posted by effwerd at 8:55 AM on August 18, 2006


Reading this thread has been very amusing to me. For one, it's apparent that PowerPoint is a very different tool for me and my colleagues than it is for most of you. I've never used any built-in tools. I didn't even know it could make charts. I make everything in other programs, save them as image files and paste them into slides. PowerPoint is just a slide show program. Usually when I give presentations, there's a blackboard available for any extemporaneous drawing and deriving.

Secondly, I've been working on slides needed for a progress report on my (army-funded, army-run) grant. I will not be giving the presentation, and neither will anyone who knows me. Instead they will be uploaded, and eventually presented to an audience by someone who (as far as I can tell) doesn't know that I or my research exist at this moment. I wasn't even allowed to make my own presentation really, because there was a template I had to fill in. Many of the template slides made literally no sense in relation to my project.

My personal take on this is that the army is run by lunatics. Of course if I was ever to say that to them, they'd stop giving me money to carry out my (completely non-homocidal) research. I think that grievous misuse of PowerPoint is a symptom, not the disease.
posted by Humanzee at 9:44 AM on August 18, 2006


OC is arguing for good information design and effective communication delivered with the right tools. That doesn't make him a crank.

No, but calling everyone who ever uses PPT "retarded", and issuing a blanket condemnation of every manager who ever condones its use -- that could qualify as "crankishness", in my book.

It reminds me of my declaration as a teen that I would never have a job where I had to wear a tie, because such jobs were Bad, Man.
posted by lodurr at 9:59 AM on August 18, 2006


I’m also reminded of that bit from “Fight Club” where Tyler’s supervisor asks if it comes in cornflower blue.
posted by Smedleyman at 10:45 AM on August 18, 2006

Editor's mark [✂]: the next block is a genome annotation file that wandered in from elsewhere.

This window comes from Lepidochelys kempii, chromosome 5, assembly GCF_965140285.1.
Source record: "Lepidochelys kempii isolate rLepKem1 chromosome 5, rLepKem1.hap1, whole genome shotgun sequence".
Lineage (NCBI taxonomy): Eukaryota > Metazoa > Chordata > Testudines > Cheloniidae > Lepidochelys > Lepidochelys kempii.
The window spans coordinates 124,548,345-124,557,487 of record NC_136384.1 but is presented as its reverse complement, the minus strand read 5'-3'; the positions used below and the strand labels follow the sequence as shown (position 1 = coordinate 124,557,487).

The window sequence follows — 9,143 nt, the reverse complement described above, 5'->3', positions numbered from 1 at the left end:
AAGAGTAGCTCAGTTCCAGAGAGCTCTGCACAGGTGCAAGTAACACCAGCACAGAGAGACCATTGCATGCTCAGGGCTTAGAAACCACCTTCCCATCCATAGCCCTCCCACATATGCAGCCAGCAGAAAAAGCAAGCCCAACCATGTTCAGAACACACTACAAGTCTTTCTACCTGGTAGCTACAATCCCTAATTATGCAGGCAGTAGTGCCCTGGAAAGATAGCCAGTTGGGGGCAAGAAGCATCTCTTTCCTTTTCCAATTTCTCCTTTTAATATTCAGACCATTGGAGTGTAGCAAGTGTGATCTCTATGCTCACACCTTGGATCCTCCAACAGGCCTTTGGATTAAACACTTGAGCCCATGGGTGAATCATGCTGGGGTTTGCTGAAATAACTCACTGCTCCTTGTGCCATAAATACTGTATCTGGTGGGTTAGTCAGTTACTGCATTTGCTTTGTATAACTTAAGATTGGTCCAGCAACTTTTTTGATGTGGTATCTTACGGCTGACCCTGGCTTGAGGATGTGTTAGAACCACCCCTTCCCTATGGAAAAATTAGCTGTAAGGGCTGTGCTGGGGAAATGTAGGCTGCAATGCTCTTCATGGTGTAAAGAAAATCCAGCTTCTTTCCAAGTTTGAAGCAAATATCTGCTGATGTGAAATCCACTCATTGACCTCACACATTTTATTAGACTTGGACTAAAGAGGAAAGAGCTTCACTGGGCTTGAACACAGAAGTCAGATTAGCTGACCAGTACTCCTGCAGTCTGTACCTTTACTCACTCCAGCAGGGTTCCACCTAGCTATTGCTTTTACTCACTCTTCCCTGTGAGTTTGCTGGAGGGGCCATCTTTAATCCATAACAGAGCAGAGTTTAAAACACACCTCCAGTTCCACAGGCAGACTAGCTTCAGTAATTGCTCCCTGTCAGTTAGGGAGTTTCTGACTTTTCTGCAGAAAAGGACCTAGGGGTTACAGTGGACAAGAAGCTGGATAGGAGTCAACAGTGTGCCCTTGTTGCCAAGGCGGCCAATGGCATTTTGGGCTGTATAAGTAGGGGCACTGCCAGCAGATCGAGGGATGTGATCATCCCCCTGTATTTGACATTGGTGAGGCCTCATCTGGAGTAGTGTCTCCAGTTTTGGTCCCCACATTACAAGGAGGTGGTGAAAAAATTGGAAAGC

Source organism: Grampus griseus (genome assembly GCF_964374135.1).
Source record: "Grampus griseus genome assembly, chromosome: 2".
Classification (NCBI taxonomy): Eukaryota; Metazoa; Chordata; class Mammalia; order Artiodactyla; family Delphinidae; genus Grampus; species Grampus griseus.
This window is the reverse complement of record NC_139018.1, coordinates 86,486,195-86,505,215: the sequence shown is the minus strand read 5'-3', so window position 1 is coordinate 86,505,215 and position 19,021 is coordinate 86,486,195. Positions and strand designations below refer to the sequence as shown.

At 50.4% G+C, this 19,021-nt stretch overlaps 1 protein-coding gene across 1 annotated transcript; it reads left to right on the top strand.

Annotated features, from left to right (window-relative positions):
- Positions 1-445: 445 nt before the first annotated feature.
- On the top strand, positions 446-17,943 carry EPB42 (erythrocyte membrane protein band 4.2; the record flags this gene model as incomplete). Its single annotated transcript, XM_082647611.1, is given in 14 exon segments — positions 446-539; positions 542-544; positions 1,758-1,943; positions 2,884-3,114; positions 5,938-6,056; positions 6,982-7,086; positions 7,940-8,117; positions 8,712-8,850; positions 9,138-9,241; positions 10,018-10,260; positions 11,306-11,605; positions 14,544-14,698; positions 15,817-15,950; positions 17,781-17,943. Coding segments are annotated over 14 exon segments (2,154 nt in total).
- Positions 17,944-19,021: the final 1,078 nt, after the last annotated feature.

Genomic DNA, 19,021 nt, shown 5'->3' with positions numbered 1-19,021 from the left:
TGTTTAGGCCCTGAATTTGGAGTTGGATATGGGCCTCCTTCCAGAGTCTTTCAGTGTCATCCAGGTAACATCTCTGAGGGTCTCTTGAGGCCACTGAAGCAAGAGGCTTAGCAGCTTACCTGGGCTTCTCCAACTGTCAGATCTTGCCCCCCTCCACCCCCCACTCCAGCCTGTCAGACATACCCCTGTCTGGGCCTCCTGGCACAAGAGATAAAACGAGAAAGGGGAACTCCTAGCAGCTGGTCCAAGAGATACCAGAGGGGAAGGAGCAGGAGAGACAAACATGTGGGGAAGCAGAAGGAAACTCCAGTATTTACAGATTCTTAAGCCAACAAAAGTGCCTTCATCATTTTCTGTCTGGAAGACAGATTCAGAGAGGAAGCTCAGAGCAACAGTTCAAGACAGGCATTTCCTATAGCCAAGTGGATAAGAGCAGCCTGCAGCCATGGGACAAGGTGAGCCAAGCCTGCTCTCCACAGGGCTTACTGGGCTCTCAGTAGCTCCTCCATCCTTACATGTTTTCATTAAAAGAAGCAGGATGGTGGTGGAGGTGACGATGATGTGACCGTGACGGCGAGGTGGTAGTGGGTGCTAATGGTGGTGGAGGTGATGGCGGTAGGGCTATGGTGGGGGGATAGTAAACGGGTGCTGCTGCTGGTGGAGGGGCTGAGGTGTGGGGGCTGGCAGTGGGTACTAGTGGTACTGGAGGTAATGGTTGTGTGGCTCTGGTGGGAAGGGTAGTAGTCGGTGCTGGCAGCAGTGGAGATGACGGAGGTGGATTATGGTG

No, but calling everyone who ever uses PPT "retarded", and issuing a blanket condemnation of every manager who ever condones its use -- that could qualify as "crankishness", in my book.

OC is definitely cranky, but that doesn't make him a crank.
posted by languagehat at 11:11 AM on August 18, 2006


Don't be mad just because I get to speak my mind to my boss. Try manning up and telling yours when his ideas are dumb; you might find yourself actually being productive and appreciated.
I did, and then I had to fire myself. I can't have myself speaking to me that way. As the boss, maybe I'll order myself to do a lengthy presentation in PowerPoint as punishment.

(I'm self-employed. Laugh, it was supposed to be funny!)
posted by nlindstrom at 1:53 PM on August 18, 2006


...just like I refuse to use Comic Sans.
Bravo! I routinely uninstall that godforsaken font from every computer I use. I hate that font with the heat of a thousand suns.

(For those who don't know the history of that blasted font, it started out as the default font used in a horrible and short-lived chat program called Microsoft Comic Chat. It ran a kind of perpetual comic strip as you talked with your friends, all of whom were represented as hideous cartoon avatars speaking in bubbles filled with Comic Sans text. I think it died the same death as Microsoft Bob.)
posted by nlindstrom at 1:58 PM on August 18, 2006


MS Comic Chat? Surely you're making that up.

Anyway, Comic Sans is clearly a copyright-avoidance knockoff of Tekton. Maybe that's where it first showed up, but we all used it because we couldn't get "Architect" (a better-executed Tekton knockoff) on the PCs.

It's actually really good for printing things really small.
posted by lodurr at 2:15 PM on August 18, 2006


Comic Sans MS to 13 August 2006: That's a lot of hating, Don Quixote.
posted by taosbat at 6:01 PM on August 18, 2006


i blog in comic sans

you may now hate me
posted by pyramid termite at 5:55 PM on August 19, 2006


People, people: Hate the font, not the writer.
posted by lodurr at 1:17 PM on August 20, 2006


lodurr, reference jerkcity. Done in MS Comic Chat.
posted by kdar at 6:52 PM on August 22, 2006


Hey! He stole my favicon!
posted by lodurr at 4:04 AM on August 23, 2006